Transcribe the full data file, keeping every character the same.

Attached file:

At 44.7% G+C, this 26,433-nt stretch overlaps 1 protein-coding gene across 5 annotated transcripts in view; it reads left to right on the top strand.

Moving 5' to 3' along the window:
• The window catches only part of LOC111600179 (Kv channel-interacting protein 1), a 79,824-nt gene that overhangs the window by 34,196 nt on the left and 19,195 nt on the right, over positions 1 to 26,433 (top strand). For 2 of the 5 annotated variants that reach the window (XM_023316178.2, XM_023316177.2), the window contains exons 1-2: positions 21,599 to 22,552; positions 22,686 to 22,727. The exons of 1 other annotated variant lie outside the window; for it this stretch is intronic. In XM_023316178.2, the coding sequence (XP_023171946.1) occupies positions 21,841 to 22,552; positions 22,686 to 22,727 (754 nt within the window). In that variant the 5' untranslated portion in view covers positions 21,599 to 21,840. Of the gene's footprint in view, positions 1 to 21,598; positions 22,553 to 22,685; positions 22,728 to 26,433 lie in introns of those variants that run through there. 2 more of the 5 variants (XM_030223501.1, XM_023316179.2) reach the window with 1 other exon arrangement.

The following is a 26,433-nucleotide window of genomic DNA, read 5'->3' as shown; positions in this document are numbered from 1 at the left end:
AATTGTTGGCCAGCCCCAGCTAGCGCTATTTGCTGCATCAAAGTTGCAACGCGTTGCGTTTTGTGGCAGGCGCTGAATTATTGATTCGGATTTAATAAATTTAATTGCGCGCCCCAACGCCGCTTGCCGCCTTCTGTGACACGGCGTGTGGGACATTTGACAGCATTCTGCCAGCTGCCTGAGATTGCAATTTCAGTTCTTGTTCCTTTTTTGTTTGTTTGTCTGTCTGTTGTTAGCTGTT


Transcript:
At 44.7% G+C, this 26,433-nt stretch overlaps 1 protein-coding gene across 5 annotated transcripts in view; it reads left to right on the top strand.

Moving 5' to 3' along the window:
• The window catches only part of LOC111600179 (Kv channel-interacting protein 1), a 79,824-nt gene that overhangs the window by 34,196 nt on the left and 19,195 nt on the right, over positions 1 to 26,433 (top strand). For 2 of the 5 annotated variants that reach the window (XM_023316178.2, XM_023316177.2), the window contains exons 1-2: positions 21,599 to 22,552; positions 22,686 to 22,727. The exons of 1 other annotated variant lie outside the window; for it this stretch is intronic. In XM_023316178.2, the coding sequence (XP_023171946.1) occupies positions 21,841 to 22,552; positions 22,686 to 22,727 (754 nt within the window). In that variant the 5' untranslated portion in view covers positions 21,599 to 21,840. Of the gene's footprint in view, positions 1 to 21,598; positions 22,553 to 22,685; positions 22,728 to 26,433 lie in introns of those variants that run through there. 2 more of the 5 variants (XM_030223501.1, XM_023316179.2) reach the window with 1 other exon arrangement.

The following is a 26,433-nucleotide window of genomic DNA, read 5'->3' as shown; positions in this document are numbered from 1 at the left end:
AATTGTTGGCCAGCCCCAGCTAGCGCTATTTGCTGCATCAAAGTTGCAACGCGTTGCGTTTTGTGGCAGGCGCTGAATTATTGATTCGGATTTAATAAATTTAATTGCGCGCCCCAACGCCGCTTGCCGCCTTCTGTGACACGGCGTGTGGGACATTTGACAGCATTCTGCCAGCTGCCTGAGATTGCAATTTCAGTTCTTGTTCCTTTTTTGTTTGTTTGTCTGTCTGTTGTTAGCTGTT